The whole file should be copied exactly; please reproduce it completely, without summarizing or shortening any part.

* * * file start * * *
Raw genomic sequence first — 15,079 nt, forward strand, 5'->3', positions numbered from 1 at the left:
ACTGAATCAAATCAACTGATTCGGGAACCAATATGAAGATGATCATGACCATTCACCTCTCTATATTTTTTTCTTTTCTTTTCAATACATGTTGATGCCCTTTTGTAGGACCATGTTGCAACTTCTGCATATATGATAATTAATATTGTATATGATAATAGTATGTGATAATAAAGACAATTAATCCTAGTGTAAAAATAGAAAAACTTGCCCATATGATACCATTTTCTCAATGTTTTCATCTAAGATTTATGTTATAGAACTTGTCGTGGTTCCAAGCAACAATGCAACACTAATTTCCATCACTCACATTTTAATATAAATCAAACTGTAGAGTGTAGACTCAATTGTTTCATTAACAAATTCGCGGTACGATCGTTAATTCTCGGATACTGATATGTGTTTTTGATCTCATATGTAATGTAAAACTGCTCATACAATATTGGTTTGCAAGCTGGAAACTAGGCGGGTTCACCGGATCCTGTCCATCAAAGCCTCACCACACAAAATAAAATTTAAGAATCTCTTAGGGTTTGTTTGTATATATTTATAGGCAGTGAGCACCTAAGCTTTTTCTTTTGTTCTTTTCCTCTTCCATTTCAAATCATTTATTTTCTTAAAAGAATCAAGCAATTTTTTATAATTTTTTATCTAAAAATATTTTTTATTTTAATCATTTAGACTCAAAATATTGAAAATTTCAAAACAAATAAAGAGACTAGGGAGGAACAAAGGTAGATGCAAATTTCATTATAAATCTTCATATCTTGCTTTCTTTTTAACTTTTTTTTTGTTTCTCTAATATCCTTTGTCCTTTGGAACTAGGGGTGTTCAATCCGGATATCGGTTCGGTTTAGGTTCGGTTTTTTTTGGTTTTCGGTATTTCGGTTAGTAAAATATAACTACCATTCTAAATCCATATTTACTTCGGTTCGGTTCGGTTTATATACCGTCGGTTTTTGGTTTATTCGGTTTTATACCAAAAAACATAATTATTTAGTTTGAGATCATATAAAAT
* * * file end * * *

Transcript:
Raw genomic sequence first — 15,079 nt, forward strand, 5'->3', positions numbered from 1 at the left:
ACTGAATCAAATCAACTGATTCGGGAACCAATATGAAGATGATCATGACCATTCACCTCTCTATATTTTTTTCTTTTCTTTTCAATACATGTTGATGCCCTTTTGTAGGACCATGTTGCAACTTCTGCATATATGATAATTAATATTGTATATGATAATAGTATGTGATAATAAAGACAATTAATCCTAGTGTAAAAATAGAAAAACTTGCCCATATGATACCATTTTCTCAATGTTTTCATCTAAGATTTATGTTATAGAACTTGTCGTGGTTCCAAGCAACAATGCAACACTAATTTCCATCACTCACATTTTAATATAAATCAAACTGTAGAGTGTAGACTCAATTGTTTCATTAACAAATTCGCGGTACGATCGTTAATTCTCGGATACTGATATGTGTTTTTGATCTCATATGTAATGTAAAACTGCTCATACAATATTGGTTTGCAAGCTGGAAACTAGGCGGGTTCACCGGATCCTGTCCATCAAAGCCTCACCACACAAAATAAAATTTAAGAATCTCTTAGGGTTTGTTTGTATATATTTATAGGCAGTGAGCACCTAAGCTTTTTCTTTTGTTCTTTTCCTCTTCCATTTCAAATCATTTATTTTCTTAAAAGAATCAAGCAATTTTTTATAATTTTTTATCTAAAAATATTTTTTATTTTAATCATTTAGACTCAAAATATTGAAAATTTCAAAACAAATAAAGAGACTAGGGAGGAACAAAGGTAGATGCAAATTTCATTATAAATCTTCATATCTTGCTTTCTTTTTAACTTTTTTTTTGTTTCTCTAATATCCTTTGTCCTTTGGAACTAGGGGTGTTCAATCCGGATATCGGTTCGGTTTAGGTTCGGTTTTTTTTGGTTTTCGGTATTTCGGTTAGTAAAATATAACTACCATTCTAAATCCATATTTACTTCGGTTCGGTTCGGTTTATATACCGTCGGTTTTTGGTTTATTCGGTTTTATACCAAAAAACATAATTATTTAGTTTGAGATCATATAAAAT